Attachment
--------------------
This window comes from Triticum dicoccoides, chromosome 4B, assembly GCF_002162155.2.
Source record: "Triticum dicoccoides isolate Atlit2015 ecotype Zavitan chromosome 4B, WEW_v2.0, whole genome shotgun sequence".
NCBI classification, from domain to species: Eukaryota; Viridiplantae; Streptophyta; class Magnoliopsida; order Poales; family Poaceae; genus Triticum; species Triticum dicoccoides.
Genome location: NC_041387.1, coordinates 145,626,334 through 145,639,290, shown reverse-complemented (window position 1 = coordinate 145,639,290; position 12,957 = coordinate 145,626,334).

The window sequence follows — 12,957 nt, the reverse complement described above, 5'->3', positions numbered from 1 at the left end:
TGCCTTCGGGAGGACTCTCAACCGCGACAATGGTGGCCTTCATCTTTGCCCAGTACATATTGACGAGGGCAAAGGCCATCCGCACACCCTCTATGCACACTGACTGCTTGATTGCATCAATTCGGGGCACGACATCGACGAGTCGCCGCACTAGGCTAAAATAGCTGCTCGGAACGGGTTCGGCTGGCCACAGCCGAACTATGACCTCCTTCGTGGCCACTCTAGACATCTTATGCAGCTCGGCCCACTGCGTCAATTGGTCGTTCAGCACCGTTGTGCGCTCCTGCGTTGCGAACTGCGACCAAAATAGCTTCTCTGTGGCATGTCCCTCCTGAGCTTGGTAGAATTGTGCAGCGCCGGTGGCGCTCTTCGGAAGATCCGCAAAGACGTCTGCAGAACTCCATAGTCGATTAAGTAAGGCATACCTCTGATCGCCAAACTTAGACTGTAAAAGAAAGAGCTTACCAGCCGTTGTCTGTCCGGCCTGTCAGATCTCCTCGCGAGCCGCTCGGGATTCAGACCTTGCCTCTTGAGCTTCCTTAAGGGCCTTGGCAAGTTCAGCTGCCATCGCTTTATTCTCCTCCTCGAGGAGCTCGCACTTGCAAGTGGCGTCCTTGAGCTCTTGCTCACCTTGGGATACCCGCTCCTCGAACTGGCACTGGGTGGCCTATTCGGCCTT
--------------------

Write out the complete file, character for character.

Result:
This window comes from Triticum dicoccoides, chromosome 4B, assembly GCF_002162155.2.
Source record: "Triticum dicoccoides isolate Atlit2015 ecotype Zavitan chromosome 4B, WEW_v2.0, whole genome shotgun sequence".
NCBI classification, from domain to species: Eukaryota; Viridiplantae; Streptophyta; class Magnoliopsida; order Poales; family Poaceae; genus Triticum; species Triticum dicoccoides.
Genome location: NC_041387.1, coordinates 145,626,334 through 145,639,290, shown reverse-complemented (window position 1 = coordinate 145,639,290; position 12,957 = coordinate 145,626,334).

The window sequence follows — 12,957 nt, the reverse complement described above, 5'->3', positions numbered from 1 at the left end:
TGCCTTCGGGAGGACTCTCAACCGCGACAATGGTGGCCTTCATCTTTGCCCAGTACATATTGACGAGGGCAAAGGCCATCCGCACACCCTCTATGCACACTGACTGCTTGATTGCATCAATTCGGGGCACGACATCGACGAGTCGCCGCACTAGGCTAAAATAGCTGCTCGGAACGGGTTCGGCTGGCCACAGCCGAACTATGACCTCCTTCGTGGCCACTCTAGACATCTTATGCAGCTCGGCCCACTGCGTCAATTGGTCGTTCAGCACCGTTGTGCGCTCCTGCGTTGCGAACTGCGACCAAAATAGCTTCTCTGTGGCATGTCCCTCCTGAGCTTGGTAGAATTGTGCAGCGCCGGTGGCGCTCTTCGGAAGATCCGCAAAGACGTCTGCAGAACTCCATAGTCGATTAAGTAAGGCATACCTCTGATCGCCAAACTTAGACTGTAAAAGAAAGAGCTTACCAGCCGTTGTCTGTCCGGCCTGTCAGATCTCCTCGCGAGCCGCTCGGGATTCAGACCTTGCCTCTTGAGCTTCCTTAAGGGCCTTGGCAAGTTCAGCTGCCATCGCTTTATTCTCCTCCTCGAGGAGCTCGCACTTGCAAGTGGCGTCCTTGAGCTCTTGCTCACCTTGGGATACCCGCTCCTCGAACTGGCACTGGGTGGCCTATTCGGCCTT